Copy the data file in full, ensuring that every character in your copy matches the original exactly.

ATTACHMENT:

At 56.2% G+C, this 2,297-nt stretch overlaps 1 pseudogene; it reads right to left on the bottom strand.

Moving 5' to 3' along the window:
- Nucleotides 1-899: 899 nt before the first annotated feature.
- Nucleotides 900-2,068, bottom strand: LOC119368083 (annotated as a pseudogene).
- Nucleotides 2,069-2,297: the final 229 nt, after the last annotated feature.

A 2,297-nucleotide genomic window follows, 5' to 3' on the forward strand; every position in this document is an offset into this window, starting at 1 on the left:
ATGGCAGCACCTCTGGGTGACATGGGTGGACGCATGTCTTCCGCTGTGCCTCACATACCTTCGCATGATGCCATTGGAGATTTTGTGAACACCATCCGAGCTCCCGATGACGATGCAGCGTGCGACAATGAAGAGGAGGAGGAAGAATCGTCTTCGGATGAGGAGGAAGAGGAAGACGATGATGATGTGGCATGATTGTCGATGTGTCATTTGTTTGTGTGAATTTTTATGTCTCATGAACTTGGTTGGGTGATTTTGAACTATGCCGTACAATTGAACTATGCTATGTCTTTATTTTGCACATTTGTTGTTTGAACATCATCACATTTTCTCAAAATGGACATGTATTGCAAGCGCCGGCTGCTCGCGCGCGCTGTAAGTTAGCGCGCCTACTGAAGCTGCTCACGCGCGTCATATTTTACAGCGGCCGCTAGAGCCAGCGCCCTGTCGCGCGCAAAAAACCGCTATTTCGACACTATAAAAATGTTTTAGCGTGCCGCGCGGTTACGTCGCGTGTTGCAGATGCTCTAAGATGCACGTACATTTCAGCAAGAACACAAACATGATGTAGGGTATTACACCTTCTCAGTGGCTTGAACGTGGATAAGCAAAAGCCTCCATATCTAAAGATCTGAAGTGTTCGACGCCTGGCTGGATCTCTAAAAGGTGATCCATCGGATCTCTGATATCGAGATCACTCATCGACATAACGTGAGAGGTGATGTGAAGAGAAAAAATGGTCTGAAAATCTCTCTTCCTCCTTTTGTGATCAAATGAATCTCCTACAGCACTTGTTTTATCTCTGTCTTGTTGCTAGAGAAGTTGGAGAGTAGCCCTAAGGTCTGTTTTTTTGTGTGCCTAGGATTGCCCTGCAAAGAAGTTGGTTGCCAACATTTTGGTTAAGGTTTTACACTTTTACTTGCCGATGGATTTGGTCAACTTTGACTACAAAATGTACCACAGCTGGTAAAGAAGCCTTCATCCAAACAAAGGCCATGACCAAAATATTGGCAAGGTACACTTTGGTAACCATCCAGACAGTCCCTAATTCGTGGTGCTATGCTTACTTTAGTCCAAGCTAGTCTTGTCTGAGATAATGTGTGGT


At 56.2% G+C, this 2,297-nt stretch overlaps 1 pseudogene; it reads right to left on the bottom strand.

Moving 5' to 3' along the window:
- Nucleotides 1-899: 899 nt before the first annotated feature.
- Nucleotides 900-2,068, bottom strand: LOC119368083 (annotated as a pseudogene).
- Nucleotides 2,069-2,297: the final 229 nt, after the last annotated feature.

A 2,297-nucleotide genomic window follows, 5' to 3' on the forward strand; every position in this document is an offset into this window, starting at 1 on the left:
ATGGCAGCACCTCTGGGTGACATGGGTGGACGCATGTCTTCCGCTGTGCCTCACATACCTTCGCATGATGCCATTGGAGATTTTGTGAACACCATCCGAGCTCCCGATGACGATGCAGCGTGCGACAATGAAGAGGAGGAGGAAGAATCGTCTTCGGATGAGGAGGAAGAGGAAGACGATGATGATGTGGCATGATTGTCGATGTGTCATTTGTTTGTGTGAATTTTTATGTCTCATGAACTTGGTTGGGTGATTTTGAACTATGCCGTACAATTGAACTATGCTATGTCTTTATTTTGCACATTTGTTGTTTGAACATCATCACATTTTCTCAAAATGGACATGTATTGCAAGCGCCGGCTGCTCGCGCGCGCTGTAAGTTAGCGCGCCTACTGAAGCTGCTCACGCGCGTCATATTTTACAGCGGCCGCTAGAGCCAGCGCCCTGTCGCGCGCAAAAAACCGCTATTTCGACACTATAAAAATGTTTTAGCGTGCCGCGCGGTTACGTCGCGTGTTGCAGATGCTCTAAGATGCACGTACATTTCAGCAAGAACACAAACATGATGTAGGGTATTACACCTTCTCAGTGGCTTGAACGTGGATAAGCAAAAGCCTCCATATCTAAAGATCTGAAGTGTTCGACGCCTGGCTGGATCTCTAAAAGGTGATCCATCGGATCTCTGATATCGAGATCACTCATCGACATAACGTGAGAGGTGATGTGAAGAGAAAAAATGGTCTGAAAATCTCTCTTCCTCCTTTTGTGATCAAATGAATCTCCTACAGCACTTGTTTTATCTCTGTCTTGTTGCTAGAGAAGTTGGAGAGTAGCCCTAAGGTCTGTTTTTTTGTGTGCCTAGGATTGCCCTGCAAAGAAGTTGGTTGCCAACATTTTGGTTAAGGTTTTACACTTTTACTTGCCGATGGATTTGGTCAACTTTGACTACAAAATGTACCACAGCTGGTAAAGAAGCCTTCATCCAAACAAAGGCCATGACCAAAATATTGGCAAGGTACACTTTGGTAACCATCCAGACAGTCCCTAATTCGTGGTGCTATGCTTACTTTAGTCCAAGCTAGTCTTGTCTGAGATAATGTGTGGT